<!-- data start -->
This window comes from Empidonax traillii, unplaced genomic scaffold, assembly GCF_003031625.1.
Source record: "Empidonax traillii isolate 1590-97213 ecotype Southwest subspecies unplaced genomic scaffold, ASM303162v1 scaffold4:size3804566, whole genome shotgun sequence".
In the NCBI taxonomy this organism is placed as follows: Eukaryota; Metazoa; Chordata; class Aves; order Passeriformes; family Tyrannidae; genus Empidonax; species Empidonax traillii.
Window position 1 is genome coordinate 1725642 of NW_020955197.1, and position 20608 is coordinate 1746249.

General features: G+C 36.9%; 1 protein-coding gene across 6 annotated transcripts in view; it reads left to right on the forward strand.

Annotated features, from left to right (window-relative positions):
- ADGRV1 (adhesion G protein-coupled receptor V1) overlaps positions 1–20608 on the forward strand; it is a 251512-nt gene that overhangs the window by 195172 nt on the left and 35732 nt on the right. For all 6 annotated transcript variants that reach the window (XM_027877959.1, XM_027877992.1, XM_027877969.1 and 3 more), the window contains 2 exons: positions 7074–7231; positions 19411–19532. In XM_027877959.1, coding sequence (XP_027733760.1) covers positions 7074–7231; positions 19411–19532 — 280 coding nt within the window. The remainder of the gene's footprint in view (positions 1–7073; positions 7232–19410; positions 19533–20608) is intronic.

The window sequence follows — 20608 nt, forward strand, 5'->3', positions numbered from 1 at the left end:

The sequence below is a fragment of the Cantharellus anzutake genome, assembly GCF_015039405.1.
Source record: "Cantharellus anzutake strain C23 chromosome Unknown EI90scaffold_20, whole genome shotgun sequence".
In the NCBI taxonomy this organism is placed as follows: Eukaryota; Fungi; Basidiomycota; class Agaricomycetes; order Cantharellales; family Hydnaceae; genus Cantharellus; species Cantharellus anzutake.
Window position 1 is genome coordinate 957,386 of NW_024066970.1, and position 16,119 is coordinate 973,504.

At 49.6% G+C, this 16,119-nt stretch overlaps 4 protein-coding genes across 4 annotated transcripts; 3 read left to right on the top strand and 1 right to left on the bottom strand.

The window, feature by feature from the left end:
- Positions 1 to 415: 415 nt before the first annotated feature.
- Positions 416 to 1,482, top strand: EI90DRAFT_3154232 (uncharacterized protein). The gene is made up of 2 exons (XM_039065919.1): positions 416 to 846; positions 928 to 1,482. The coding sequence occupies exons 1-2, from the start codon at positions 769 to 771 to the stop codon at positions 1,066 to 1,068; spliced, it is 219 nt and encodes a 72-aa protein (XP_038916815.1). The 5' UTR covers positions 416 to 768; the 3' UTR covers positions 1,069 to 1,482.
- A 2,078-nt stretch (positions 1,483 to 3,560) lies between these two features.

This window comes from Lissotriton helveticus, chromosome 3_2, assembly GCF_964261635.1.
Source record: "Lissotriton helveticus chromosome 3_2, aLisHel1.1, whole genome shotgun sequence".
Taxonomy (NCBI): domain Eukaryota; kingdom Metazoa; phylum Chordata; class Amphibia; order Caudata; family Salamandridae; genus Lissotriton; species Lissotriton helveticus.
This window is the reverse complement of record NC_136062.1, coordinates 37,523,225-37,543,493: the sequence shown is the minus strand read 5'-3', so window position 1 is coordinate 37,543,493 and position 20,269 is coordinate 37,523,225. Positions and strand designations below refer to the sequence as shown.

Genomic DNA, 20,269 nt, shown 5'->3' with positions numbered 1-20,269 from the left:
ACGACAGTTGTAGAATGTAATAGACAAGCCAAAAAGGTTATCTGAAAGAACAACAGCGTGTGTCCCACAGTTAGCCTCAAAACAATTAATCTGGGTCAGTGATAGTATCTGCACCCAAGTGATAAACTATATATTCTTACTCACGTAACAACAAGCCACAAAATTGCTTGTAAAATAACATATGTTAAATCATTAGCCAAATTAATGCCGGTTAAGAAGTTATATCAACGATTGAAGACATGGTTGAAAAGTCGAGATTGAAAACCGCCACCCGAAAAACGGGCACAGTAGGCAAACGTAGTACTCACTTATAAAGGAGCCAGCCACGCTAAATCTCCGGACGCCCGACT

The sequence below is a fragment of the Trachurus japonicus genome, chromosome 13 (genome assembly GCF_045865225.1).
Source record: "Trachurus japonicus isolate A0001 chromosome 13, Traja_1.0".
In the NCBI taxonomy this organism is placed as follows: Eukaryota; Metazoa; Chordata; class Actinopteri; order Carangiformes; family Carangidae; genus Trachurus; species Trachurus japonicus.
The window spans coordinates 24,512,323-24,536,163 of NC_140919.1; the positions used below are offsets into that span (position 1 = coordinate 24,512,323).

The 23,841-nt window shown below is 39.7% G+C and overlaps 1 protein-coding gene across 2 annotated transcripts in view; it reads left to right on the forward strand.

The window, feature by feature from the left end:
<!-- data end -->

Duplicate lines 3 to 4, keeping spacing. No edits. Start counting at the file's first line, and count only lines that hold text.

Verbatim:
In the NCBI taxonomy this organism is placed as follows: Eukaryota; Metazoa; Chordata; class Aves; order Passeriformes; family Tyrannidae; genus Empidonax; species Empidonax traillii.
Window position 1 is genome coordinate 1725642 of NW_020955197.1, and position 20608 is coordinate 1746249.